Welcome to the human capital era

The blurring lines between life and work, new hybrid work models, and the mainstay of technologies and AI will only fast forward the need for leadership that hones in on one thing: being human. To do so, leaders will need to forge a new relationship with their workforce. This comes when the pandemic only accelerated the racial and socioeconomic divides that had already begun before 2020, as Dr. Vivienne Ming highlights in Remote Work. We’re witnessing a shift in power dynamics at work, moving away from executives and toward employees and people in communities. All of them will have more say in the future of business.

There’s a budding demand for reskilling at the top with leadership based on empathy, ethics and a renewed focus on human development and potential. The World Economic Forum has called out empathy as a key competency for the leaders of the future. It also means leaning on technology tools that will help create the space to focus on the more relational aspects of business, with the ultimate goal of designing more nimble, successful future organisations.

Purpose for powerful change

More than ever, organisations have both an obligation and an opportunity to flatten inequities across racial, economic and technological divides. If anything, the pandemic has emphasised the divides between the wealthy and those living on the poverty line. By the end of this year, the World Bank estimates that the pandemic will have increased the number of extremely poor by as many as 150 million globally.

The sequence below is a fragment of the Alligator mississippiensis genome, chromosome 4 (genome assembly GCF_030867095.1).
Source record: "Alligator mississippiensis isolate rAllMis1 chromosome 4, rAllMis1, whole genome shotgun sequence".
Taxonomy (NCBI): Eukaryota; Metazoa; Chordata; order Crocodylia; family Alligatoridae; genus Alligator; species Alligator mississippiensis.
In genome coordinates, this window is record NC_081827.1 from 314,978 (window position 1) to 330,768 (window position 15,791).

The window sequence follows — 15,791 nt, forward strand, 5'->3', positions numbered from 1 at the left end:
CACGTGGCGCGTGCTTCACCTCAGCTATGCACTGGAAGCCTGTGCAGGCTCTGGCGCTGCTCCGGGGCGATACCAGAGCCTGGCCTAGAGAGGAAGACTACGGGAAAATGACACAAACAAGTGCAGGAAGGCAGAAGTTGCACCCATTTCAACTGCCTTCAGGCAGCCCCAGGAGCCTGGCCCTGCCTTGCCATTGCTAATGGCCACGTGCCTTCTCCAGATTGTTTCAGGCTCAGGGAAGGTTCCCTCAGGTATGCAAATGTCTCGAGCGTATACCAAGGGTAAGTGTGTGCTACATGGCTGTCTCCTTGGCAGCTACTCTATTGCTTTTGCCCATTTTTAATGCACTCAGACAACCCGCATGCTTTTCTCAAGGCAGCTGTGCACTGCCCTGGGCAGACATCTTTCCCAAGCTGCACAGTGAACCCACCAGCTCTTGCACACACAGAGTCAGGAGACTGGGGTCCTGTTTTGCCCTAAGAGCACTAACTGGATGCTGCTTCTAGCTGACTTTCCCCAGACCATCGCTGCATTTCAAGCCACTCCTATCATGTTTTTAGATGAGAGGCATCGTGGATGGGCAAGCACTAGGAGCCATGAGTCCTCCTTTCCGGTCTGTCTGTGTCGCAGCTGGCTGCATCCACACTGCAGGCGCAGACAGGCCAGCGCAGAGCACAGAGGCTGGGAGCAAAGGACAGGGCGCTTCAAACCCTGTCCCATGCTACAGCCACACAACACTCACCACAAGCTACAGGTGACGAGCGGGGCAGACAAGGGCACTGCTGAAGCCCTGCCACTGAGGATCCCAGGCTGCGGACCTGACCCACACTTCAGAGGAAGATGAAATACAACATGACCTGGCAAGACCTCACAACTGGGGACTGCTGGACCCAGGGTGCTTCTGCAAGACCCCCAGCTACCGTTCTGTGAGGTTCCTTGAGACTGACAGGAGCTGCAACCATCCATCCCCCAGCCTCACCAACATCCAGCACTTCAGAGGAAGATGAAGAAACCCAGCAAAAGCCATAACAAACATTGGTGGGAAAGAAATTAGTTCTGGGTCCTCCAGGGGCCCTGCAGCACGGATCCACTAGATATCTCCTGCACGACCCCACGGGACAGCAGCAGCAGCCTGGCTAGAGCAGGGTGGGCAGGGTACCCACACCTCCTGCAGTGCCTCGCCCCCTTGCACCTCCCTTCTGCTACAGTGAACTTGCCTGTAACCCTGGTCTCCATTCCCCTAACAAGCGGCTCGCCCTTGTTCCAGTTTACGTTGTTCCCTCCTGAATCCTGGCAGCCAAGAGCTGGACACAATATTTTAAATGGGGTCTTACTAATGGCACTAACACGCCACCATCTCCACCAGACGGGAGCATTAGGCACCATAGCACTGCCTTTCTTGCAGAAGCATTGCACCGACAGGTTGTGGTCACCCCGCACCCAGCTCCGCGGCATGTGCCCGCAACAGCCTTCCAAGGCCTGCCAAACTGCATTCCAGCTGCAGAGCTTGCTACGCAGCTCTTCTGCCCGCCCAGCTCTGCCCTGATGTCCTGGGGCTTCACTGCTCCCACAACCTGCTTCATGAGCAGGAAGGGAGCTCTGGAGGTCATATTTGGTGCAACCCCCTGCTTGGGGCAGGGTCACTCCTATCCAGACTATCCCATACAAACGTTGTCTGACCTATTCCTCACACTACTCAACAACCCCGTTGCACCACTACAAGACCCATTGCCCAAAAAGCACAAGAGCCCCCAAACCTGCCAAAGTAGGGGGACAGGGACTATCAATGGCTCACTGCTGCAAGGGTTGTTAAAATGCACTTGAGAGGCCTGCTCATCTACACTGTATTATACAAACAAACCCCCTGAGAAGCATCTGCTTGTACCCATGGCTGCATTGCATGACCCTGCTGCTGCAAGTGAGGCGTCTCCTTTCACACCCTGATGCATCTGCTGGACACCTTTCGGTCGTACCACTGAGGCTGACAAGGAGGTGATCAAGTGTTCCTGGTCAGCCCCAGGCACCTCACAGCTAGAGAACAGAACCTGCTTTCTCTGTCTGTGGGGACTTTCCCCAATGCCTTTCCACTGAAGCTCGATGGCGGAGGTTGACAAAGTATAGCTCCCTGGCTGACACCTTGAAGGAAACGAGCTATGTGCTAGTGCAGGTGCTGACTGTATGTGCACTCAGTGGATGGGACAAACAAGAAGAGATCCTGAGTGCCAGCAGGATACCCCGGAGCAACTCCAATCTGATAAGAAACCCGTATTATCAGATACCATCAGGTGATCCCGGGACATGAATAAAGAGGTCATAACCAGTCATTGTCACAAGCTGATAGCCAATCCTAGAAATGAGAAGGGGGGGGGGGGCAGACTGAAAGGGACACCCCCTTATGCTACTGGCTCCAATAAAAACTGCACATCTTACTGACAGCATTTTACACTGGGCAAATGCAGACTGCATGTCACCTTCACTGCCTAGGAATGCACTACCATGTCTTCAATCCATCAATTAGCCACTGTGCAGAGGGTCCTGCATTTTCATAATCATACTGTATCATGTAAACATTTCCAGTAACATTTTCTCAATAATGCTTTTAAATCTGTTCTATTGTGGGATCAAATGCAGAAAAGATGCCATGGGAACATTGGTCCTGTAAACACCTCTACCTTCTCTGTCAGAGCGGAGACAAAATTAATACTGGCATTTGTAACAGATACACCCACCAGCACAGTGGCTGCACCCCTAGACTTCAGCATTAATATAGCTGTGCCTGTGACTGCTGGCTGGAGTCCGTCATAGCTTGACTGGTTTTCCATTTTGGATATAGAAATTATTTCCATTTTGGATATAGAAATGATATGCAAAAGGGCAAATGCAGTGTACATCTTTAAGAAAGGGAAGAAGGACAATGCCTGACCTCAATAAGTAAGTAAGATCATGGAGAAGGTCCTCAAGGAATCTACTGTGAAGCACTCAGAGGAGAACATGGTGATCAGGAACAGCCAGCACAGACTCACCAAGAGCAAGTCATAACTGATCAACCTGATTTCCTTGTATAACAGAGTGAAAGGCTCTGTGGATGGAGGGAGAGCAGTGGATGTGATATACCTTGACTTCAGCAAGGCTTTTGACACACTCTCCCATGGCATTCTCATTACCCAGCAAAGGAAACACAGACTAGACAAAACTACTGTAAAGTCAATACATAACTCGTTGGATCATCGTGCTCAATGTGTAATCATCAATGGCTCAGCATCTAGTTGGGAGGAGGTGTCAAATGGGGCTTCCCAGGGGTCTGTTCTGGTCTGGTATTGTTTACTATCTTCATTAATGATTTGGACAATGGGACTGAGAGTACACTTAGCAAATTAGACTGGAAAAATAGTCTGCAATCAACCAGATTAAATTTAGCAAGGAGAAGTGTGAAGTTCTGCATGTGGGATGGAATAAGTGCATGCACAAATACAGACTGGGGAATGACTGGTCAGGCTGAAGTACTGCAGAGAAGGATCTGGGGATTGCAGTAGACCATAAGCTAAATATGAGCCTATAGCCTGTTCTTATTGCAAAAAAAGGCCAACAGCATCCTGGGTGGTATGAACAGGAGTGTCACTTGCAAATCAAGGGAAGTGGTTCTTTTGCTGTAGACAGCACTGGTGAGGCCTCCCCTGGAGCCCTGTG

Where governments and institutions may be failing, some companies are stepping in on issues from voting rights to racial rights. Brands from HP to Estée Lauder and Under Armour are among 200 companies demanding that the government protect voter rights to ensure democracy. Global organisations need to recognise the threat to society — and to their businesses — that growing inequities cause, and do their part to address them.

Designs for a resilient future

Creating a more resilient world for everyone is up to people and organisations alike. Companies of all kinds will have to shift the focus from what they sell to how they show up — it’s expected of them. According to Gartner, some 74% of employees expect their workplaces to engage more actively in cultural debates. 

Resiliency will demand better infrastructure and standards to counter environmental disasters and climate change, the effects of which are becoming more evident by the day as floods decimate European cities and the smoke of fires burning in Oregon reaches the East Coast. By 2070, some parts of the world will be unsuitable for human habitation, The Economist projects.

The leaders of tomorrow will have to dare to look beyond their walls to understand their part in a societal structure — and strategically create positive effects in the world.

To remain competitive and succeed, having a firm interest in local communities and environments is a way to strengthen and thrive for a better future for all.

Download “The Equity Effect” report here

Anna Sofia Martin is the Editorial Director at sparks & honey.